This may be the first time I’m writing about myself in English. I was born and raised in Tehran, the capital city of Iran with more than 10 million people. For those who aren’t that familiar with Iran, I would simply describe it as a modern-looking country with religious and traditional complications. As a result, homosexuality is ignored, denied and not discussed. You could be gay at home and in your own privacy, but never out in public.
I moved to States in 2006. Prior to that, smart phones, social media and dating apps just didn’t exist. Nowadays, similar to here, it’s easier to meet other men in Iran and explore your sexuality as a gay man. That wasn’t the case when I lived there. My experience as a gay man in Iran was a cloud of uncertainty, confusion, guilt and a self-imposed asexuality. I was raised Muslim and any sexual activity before marriage is forbidden, let alone with another man. I interacted with other gay men using a dial up connection and unfiltered websites when my parents were out. I always knew I was attracted to men. My instincts were in agreement, but my religion was not. The constant guilt of being a sinner was destroying me in many ways. I am lucky to have grown up in an open-minded family where free thinking and education is highly respected. Yes, they were religious too, but they always encouraged me to educate myself about life - to trust my brain and my heart. I spent most of my high school and college years between studying and getting involved in cultural and political events, as a way to escape and ignore my sexuality.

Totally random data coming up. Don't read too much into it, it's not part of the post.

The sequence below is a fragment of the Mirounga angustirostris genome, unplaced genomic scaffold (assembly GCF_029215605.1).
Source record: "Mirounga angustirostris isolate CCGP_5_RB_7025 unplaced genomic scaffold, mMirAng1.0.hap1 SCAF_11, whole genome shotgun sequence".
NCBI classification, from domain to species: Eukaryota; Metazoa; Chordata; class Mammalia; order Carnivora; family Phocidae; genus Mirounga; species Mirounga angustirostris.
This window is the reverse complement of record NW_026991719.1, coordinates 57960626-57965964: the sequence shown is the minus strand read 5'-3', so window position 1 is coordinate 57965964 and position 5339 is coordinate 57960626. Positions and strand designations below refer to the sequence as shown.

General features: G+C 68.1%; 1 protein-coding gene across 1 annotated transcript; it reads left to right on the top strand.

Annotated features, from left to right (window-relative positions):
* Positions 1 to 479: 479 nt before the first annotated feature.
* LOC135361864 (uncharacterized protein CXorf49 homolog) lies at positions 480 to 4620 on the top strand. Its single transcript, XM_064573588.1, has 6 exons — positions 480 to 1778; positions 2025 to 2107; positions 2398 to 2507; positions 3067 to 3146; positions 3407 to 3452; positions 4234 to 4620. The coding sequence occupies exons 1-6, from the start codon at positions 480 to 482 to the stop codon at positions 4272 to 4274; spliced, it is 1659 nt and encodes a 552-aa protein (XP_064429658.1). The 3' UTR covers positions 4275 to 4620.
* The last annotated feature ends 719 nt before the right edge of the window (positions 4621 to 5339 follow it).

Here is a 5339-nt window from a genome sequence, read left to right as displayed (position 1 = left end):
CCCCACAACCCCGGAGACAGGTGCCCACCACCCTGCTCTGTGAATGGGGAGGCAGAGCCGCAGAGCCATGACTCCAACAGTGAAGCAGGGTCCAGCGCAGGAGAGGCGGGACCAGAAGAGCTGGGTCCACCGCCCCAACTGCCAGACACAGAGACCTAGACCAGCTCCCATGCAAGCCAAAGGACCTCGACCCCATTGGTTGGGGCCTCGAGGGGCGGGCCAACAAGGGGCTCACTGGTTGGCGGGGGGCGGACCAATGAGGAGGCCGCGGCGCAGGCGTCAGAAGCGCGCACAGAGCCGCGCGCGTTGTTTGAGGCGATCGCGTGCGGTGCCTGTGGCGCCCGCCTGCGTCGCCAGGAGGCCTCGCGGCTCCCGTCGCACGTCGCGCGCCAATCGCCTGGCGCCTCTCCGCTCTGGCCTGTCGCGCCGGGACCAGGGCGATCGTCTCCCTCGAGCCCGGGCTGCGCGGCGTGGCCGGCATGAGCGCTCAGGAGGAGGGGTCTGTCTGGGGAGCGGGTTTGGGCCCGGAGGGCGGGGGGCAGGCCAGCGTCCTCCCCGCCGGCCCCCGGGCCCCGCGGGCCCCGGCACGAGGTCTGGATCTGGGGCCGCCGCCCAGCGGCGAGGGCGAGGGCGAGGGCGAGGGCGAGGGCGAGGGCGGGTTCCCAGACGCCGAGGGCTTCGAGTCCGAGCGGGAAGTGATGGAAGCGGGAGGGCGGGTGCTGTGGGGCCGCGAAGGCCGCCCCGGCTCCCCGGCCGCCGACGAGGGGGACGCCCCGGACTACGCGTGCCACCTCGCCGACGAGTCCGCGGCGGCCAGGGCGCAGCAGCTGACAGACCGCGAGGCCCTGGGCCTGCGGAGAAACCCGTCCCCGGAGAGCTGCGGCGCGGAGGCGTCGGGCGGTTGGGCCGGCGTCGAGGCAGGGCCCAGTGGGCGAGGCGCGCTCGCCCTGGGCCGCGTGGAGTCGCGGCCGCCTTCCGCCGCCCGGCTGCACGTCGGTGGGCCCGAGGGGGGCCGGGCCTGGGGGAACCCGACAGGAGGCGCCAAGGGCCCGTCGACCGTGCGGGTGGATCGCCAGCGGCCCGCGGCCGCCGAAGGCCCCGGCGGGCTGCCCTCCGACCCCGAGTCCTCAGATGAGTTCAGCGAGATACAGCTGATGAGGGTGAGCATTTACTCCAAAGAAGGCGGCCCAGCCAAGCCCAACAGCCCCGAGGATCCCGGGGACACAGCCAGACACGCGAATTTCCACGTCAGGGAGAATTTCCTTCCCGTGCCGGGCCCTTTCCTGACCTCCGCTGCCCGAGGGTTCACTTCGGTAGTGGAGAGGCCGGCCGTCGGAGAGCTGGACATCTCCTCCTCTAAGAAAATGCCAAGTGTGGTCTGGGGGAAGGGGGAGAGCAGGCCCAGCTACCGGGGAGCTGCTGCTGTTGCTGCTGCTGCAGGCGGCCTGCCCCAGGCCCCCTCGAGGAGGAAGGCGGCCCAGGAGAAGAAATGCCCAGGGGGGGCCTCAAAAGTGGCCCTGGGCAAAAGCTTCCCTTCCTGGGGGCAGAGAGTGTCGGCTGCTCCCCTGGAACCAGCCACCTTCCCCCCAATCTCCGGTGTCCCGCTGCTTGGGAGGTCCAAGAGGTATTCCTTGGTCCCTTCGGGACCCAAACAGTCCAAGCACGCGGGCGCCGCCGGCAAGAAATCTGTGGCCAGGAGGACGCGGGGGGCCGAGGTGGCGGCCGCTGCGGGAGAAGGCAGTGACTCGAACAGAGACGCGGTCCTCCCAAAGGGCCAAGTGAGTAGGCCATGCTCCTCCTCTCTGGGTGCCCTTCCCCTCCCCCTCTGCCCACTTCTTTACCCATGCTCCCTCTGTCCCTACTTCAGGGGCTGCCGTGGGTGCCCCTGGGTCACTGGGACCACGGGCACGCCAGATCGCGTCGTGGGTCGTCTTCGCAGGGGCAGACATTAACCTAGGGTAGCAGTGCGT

I wasn’t able to fully experience being gay until I moved to the U.S. when I was 24. For the first time, I was able to date, to fall in love, to have my heart broken, and to move on. I was able to go out and have fun. Things that seem normal for a straight man, yet, were new for me. I have lived here for almost 12 years now and have witnessed LGBT rights movement from Prop 8 to the Supreme Court decision on gay marriage. I have seen the maturity and evolution of society here on this issue and wonder if that may also happen in my home country. Sometimes, I feel like living in a safe and fun bubble here in Southern California makes us forget the hardship of older generations that got us here. Today, I still have to limit how “out” I am, mainly for fear of persecution, should I ever decide to go back home. But I am thankful, for being able to live my life, the way I want, and most importantly, to live without fear or guilt.
Amir (last name ommitted)
Orange County, CA